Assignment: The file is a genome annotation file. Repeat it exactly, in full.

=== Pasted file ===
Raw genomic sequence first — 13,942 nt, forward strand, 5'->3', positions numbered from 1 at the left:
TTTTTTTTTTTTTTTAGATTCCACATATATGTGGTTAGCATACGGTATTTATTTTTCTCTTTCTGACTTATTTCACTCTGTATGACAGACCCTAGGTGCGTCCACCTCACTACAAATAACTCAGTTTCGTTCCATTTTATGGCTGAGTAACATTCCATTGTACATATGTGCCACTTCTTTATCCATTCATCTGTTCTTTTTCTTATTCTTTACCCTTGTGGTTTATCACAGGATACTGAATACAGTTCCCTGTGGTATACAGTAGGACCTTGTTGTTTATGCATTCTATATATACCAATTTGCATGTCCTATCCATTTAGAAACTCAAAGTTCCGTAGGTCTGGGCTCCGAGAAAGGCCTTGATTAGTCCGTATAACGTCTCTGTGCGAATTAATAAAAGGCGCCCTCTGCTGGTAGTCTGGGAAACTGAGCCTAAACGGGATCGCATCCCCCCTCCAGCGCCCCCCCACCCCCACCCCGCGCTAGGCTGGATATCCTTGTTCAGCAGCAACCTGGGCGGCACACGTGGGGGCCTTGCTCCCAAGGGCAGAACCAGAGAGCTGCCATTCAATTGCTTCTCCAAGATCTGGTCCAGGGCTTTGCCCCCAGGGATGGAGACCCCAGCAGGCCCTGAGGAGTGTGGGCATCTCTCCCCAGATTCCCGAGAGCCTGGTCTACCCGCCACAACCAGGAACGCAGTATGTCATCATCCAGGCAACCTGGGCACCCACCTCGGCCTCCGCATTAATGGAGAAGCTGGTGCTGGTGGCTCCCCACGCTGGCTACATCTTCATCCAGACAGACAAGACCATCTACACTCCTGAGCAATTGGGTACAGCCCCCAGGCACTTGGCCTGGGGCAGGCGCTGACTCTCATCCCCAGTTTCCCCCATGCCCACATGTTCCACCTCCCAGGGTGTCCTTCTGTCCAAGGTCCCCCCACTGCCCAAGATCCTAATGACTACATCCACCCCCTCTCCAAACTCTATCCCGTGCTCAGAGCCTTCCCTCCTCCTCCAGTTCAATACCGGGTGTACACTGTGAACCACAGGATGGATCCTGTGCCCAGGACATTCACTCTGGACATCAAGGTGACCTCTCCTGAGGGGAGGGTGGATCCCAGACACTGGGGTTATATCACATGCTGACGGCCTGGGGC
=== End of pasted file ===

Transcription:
Raw genomic sequence first — 13,942 nt, forward strand, 5'->3', positions numbered from 1 at the left:
TTTTTTTTTTTTTTTAGATTCCACATATATGTGGTTAGCATACGGTATTTATTTTTCTCTTTCTGACTTATTTCACTCTGTATGACAGACCCTAGGTGCGTCCACCTCACTACAAATAACTCAGTTTCGTTCCATTTTATGGCTGAGTAACATTCCATTGTACATATGTGCCACTTCTTTATCCATTCATCTGTTCTTTTTCTTATTCTTTACCCTTGTGGTTTATCACAGGATACTGAATACAGTTCCCTGTGGTATACAGTAGGACCTTGTTGTTTATGCATTCTATATATACCAATTTGCATGTCCTATCCATTTAGAAACTCAAAGTTCCGTAGGTCTGGGCTCCGAGAAAGGCCTTGATTAGTCCGTATAACGTCTCTGTGCGAATTAATAAAAGGCGCCCTCTGCTGGTAGTCTGGGAAACTGAGCCTAAACGGGATCGCATCCCCCCTCCAGCGCCCCCCCACCCCCACCCCGCGCTAGGCTGGATATCCTTGTTCAGCAGCAACCTGGGCGGCACACGTGGGGGCCTTGCTCCCAAGGGCAGAACCAGAGAGCTGCCATTCAATTGCTTCTCCAAGATCTGGTCCAGGGCTTTGCCCCCAGGGATGGAGACCCCAGCAGGCCCTGAGGAGTGTGGGCATCTCTCCCCAGATTCCCGAGAGCCTGGTCTACCCGCCACAACCAGGAACGCAGTATGTCATCATCCAGGCAACCTGGGCACCCACCTCGGCCTCCGCATTAATGGAGAAGCTGGTGCTGGTGGCTCCCCACGCTGGCTACATCTTCATCCAGACAGACAAGACCATCTACACTCCTGAGCAATTGGGTACAGCCCCCAGGCACTTGGCCTGGGGCAGGCGCTGACTCTCATCCCCAGTTTCCCCCATGCCCACATGTTCCACCTCCCAGGGTGTCCTTCTGTCCAAGGTCCCCCCACTGCCCAAGATCCTAATGACTACATCCACCCCCTCTCCAAACTCTATCCCGTGCTCAGAGCCTTCCCTCCTCCTCCAGTTCAATACCGGGTGTACACTGTGAACCACAGGATGGATCCTGTGCCCAGGACATTCACTCTGGACATCAAGGTGACCTCTCCTGAGGGGAGGGTGGATCCCAGACACTGGGGTTATATCACATGCTGACGGCCTGGGGC